Liquidating public property
After a valuation of Australian National Lines found that the government-owned company could not be privatised, minister for transport Laurie Brereton is looking at ANL's liquidation.
The study by merchant bank Salomon Bros and accountants Price Waterhouse gave a market value of between negative $74.8 million and negative $117.8 million. "You couldn't give it away, that's the reality ... it's a pretty dismal picture", Brereton said. The government had expected to sell ANL for around $150 million.
Brereton sacked the board of directors and appointed a new four-person squad assigned to "downsize" the ANL into a viable commercial operation within six months. ANL has three core operations: shipping, land-based operations and joint ventures (mainly stevedoring).
Neville Wran, who will head the operation, is to be paid $150,000. Also on the board are merchant banker Malcolm Turnbull, company reconstruction specialist John Spark of Ferrier Hodgson and a senior Canberra bureaucrat, Paul Merner. They are to be paid $133,000.
The "downsizing" will include reducing the number of international routes, substantial staff redundancies and selling off parts of the company. The most likely scenario, also recommended by the report, is a "managed trade-down" — an informal liquidation by the gradual selling off of assets.
The ideological justification for the government's privatisation plan is that publicly owned entities are inefficient because they are not exposed to market forces. But usually they are bureaucratic and inefficient because they are not democratically run, so there is no input by taxpayers — "the owners".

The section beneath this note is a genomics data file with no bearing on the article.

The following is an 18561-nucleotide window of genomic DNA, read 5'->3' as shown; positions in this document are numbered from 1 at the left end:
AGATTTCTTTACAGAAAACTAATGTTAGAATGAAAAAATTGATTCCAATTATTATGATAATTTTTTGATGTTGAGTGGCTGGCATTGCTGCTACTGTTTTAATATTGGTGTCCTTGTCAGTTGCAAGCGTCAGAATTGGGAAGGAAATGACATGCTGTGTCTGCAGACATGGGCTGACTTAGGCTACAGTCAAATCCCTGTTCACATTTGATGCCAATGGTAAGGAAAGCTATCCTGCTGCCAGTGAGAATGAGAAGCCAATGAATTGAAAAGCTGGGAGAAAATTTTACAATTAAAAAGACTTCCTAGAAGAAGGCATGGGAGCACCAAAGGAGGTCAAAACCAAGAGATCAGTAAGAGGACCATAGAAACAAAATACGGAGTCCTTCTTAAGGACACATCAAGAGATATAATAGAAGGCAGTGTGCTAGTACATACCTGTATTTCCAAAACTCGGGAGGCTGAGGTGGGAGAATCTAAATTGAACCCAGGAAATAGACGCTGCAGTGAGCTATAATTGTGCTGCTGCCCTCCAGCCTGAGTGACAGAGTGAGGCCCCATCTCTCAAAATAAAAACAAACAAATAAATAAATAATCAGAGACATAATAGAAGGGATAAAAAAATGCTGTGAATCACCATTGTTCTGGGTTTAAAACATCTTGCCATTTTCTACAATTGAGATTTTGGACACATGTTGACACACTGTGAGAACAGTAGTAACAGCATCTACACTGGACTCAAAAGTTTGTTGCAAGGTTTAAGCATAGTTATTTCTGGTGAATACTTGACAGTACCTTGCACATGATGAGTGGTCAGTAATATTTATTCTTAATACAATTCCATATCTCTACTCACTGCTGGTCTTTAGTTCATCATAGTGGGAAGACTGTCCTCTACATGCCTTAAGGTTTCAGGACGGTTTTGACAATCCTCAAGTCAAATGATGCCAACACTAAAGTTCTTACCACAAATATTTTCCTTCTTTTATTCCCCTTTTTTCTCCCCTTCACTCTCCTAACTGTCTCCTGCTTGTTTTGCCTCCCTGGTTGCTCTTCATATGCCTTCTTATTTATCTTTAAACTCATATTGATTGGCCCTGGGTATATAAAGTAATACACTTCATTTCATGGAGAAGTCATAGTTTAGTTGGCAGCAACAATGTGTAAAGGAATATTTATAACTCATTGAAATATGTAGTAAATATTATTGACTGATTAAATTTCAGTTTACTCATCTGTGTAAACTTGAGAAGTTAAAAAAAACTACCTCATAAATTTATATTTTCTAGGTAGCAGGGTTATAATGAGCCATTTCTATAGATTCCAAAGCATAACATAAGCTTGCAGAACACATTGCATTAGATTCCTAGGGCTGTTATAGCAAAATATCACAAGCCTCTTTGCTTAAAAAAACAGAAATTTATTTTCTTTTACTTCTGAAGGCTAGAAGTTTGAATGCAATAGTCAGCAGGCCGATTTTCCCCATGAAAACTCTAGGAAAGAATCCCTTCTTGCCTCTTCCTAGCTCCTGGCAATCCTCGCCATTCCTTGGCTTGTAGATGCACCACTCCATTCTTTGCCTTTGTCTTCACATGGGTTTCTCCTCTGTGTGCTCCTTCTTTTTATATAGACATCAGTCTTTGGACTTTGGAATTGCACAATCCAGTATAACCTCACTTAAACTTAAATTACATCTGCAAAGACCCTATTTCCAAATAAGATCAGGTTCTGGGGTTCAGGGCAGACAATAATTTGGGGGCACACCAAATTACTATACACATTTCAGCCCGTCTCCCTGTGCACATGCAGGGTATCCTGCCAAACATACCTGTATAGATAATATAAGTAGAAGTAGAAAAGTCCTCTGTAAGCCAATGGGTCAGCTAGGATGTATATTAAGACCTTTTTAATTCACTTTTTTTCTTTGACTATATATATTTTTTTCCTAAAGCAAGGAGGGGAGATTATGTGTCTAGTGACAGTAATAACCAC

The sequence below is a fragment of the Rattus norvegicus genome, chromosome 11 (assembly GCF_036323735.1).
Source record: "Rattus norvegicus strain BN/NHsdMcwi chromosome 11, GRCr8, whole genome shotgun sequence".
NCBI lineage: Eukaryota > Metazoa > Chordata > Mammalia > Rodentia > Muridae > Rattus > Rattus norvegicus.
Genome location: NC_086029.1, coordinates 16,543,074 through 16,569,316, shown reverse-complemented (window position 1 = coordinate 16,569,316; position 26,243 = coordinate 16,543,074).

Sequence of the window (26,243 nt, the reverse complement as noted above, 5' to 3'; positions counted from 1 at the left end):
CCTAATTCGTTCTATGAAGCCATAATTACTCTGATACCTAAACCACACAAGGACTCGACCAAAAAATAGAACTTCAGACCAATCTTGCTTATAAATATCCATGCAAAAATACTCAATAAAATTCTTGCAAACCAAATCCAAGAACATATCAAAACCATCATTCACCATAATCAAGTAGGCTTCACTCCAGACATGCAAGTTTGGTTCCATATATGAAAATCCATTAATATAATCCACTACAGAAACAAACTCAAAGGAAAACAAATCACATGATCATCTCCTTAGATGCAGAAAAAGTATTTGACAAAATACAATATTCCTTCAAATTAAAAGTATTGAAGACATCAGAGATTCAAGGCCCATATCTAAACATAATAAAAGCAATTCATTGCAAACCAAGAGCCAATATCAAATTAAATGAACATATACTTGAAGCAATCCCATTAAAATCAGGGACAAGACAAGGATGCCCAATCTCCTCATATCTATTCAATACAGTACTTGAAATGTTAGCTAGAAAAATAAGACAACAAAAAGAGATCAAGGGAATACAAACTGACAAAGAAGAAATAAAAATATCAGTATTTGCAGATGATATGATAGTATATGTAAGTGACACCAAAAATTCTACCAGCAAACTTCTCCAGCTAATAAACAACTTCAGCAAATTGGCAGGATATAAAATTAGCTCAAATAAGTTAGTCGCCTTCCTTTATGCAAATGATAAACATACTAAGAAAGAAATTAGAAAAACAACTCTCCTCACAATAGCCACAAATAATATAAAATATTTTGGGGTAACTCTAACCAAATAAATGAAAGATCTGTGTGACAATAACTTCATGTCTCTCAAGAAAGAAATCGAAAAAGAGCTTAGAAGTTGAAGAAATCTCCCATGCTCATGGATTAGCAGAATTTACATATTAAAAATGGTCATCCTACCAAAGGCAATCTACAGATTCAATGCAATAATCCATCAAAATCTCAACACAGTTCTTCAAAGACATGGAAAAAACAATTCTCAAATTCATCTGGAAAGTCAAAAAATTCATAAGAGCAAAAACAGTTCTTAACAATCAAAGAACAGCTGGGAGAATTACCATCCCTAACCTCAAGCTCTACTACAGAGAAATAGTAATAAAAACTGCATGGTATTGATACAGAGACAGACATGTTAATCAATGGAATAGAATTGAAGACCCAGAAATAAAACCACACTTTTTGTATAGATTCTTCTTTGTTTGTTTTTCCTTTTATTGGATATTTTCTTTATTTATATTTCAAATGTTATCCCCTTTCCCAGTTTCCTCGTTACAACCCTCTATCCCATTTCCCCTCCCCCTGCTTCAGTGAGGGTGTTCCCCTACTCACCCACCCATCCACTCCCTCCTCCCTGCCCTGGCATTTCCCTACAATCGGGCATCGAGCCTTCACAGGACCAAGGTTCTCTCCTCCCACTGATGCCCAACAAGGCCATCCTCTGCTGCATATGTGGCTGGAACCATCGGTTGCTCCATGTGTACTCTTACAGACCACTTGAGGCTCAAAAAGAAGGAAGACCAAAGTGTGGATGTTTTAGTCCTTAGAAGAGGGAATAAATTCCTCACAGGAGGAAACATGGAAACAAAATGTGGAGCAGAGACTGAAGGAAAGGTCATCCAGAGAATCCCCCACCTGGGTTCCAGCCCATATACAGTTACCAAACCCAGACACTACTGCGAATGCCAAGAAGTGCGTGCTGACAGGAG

More fundamentally, the point of entities such as the ANL should not be to make profits, but to get the job done. What use are yardsticks such as profitability if they actually mean the job is done in a worse fashion or not at all?
The reason ANL is unprofitable is not because of excessive labour costs, as many claim. The August issue of Australian Business Monthly notes, "... labour is only a small component of shipping costs. The capital costs of having a modern fleet, maintenance, training and safety, and, above all, the huge imposts of government taxes are what drive up the operating costs of Australian shipping." Competitors overseas are profitable because they "are rust buckets. Many have untrained crews. And some owners behave as if they have a licence to kill when they ignore elementary safety standards."
The "problem" is ANL's high standards and service.
The poor shape of the container shipping industry generally is confirmed by a paper presented at an Australian Chamber of Shipping seminar held earlier this year, which said there is 15-20% oversupply of capacity on some routes.
This has already led to "rationalisation" and redundancies. In April 1993 ANL laid off 60 staff from its head office in Melbourne. Then ANL merged its 50% interest in Australian Stevedoring, shedding 300-400 out of 2000 jobs.
The federal government has raised $3.3 billion from its privatisation program since 1987 and expects to raise $6.8 billion over the next four years.
ANL and the Federal Airports Corporation privatisation are key issues for the ALP's September national conference. The debate so far has been over the percentage of the sell-down (the left advocating 49% and the right 100%) and so whether the privatised ANL would remain "an Australian flagged, crewed and owned" line.
The important aim for the right is to win agreement with its program over the "left" faction and the unions, especially after the failed Tabcorp privatisation. That float yielded $675 million for the Victorian government versus a hoped-for $810 million. For the privatisation agenda to continue, there have to be some "successful" privatisations in the near future.